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September 07, 1968 - Image 8

Resource type:
Text
Publication:
The Michigan Daily, 1968-09-07

Disclaimer: Computer generated plain text may have errors. Read more about this.

THE MICHIGAN DAILY

Saturday, September 7, 1968

THE MICHIGAN DAILY Saturday, September 7, 1968

By DAVID WEIR and t .
ALISON SYMROSKI f A.
The resounding baritone voice of Bruce Thomas carried
across the diag massed with faces. The faces were predomi-,
nantly white and predominantly young.
Thomas' face was black and tired-looking. His words were
inspirational.
"You have to decide what your life is and what you're
going to do with it," he told the student faces. "And the way
to do something with it is to involve yourself in the problems
of your community. Just going to school and getting a degree
doesn't make you a person. You've got to do something."
Many of the faces didn't seem to hear what Thomas said.
They wandered away from the diag before the rest of the
speakers had finished.
But the impact of Thomas' speech remained with many
of us. During the long march to the County'Building; during
the four-hour sit-in; during the bus ride to City Hall; we
kept remembering that we were trying to do something for f
the welfare mothers whose children need clothes for school.' r
But there were times when we didn't think about much.
but ourselves and the cops. When the first battery of copsch l i eol....r.
came hurtling into the County Building lobby with their riot .
clubs held high, it was hard to remember that we were doing .
something for the welfare mothers.
And when the cops slammed us into the doors of the
County Building as we were "escorted" outit was hard to
remember that we were doing something for the welfare
mothers.,.. ....
And when the cops ripped our shirts and threw us into
the doorrof the bus and we screamed "pigs, pigs, pigs" it was
hard to remember that we were doing something. for the wel-
fare mothers.
And when we were huddling in
the damp cold rooms in the base- : -
ment of City Hall, waiting to be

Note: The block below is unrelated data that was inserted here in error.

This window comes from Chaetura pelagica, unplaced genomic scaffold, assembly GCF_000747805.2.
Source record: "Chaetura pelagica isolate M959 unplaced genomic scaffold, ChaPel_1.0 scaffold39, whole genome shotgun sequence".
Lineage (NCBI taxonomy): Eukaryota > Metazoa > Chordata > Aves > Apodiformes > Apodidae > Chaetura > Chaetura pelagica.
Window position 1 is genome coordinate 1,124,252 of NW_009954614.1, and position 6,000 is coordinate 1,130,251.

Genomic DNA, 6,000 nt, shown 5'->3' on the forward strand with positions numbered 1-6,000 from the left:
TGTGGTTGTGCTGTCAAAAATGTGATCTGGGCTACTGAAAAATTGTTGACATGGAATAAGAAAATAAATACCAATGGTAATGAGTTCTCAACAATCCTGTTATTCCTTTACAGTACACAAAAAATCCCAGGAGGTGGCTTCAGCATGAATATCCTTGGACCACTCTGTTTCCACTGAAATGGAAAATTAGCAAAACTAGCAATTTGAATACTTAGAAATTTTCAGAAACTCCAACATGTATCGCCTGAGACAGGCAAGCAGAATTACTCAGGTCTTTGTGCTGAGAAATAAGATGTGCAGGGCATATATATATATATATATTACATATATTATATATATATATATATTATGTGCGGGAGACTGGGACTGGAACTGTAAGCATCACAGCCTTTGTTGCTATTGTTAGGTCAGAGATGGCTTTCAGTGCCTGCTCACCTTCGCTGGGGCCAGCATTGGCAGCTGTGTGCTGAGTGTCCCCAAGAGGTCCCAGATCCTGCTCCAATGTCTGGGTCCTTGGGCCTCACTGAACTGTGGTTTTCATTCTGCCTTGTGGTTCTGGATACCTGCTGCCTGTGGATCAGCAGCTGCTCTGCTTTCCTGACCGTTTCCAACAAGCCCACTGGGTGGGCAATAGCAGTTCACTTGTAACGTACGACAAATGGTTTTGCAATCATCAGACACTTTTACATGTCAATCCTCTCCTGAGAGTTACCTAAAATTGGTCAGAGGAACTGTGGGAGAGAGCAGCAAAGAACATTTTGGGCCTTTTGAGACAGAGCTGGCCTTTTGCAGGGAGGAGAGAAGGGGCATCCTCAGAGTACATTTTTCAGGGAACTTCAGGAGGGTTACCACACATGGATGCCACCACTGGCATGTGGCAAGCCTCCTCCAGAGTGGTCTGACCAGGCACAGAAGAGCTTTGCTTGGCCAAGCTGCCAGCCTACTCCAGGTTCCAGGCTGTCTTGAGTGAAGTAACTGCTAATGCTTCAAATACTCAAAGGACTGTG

to remember that we were doing
sometl'ng for the welfare moth-
ers. 4
But it was at these times that
we found out what it is like to
^hbe a welfare mother.
It hadn't been very difficult to
carry signs around ; the County
Building Thursday afternoon, or
to verbally support the welfare
mothers when talking among our-
selves. We knew that we support-
ed their demands and were sym-Y :
pathetic to their problems. f
It wasn't until we saw the cops'
faces and felt their grip and smell-
ed their' breath that we under- - -%,.
..{a "..,:"" stood how it feels to be black and
poor and hated. We saw police
not with the rosy cheeks and
Pepsident smiles of our grade
school readers, but with faces
filledwith barely restrained anger,
k and hate.
We felt a great deal of solidar-
ity among ourselves during the
whole show. Still there was a feel-
ing of individuality; that we were
doing this thing each in his own
way and each for his own purpose.
We had intended to "sit in the ~
County Building until the Mothers
get their demands," but we didn't.
We could say we tried, but that
doesn't matter, since we knew
from the beginning that this
wouldn't be allowed.
And getting arrested doesn't get
raincoats for children.
But we made a commitment. It
wasn't raincoats and it wasn't
shoes. Rather, it was a repudia-
tion of the "freedom'" guaranteed
1wn hut denied others hv the

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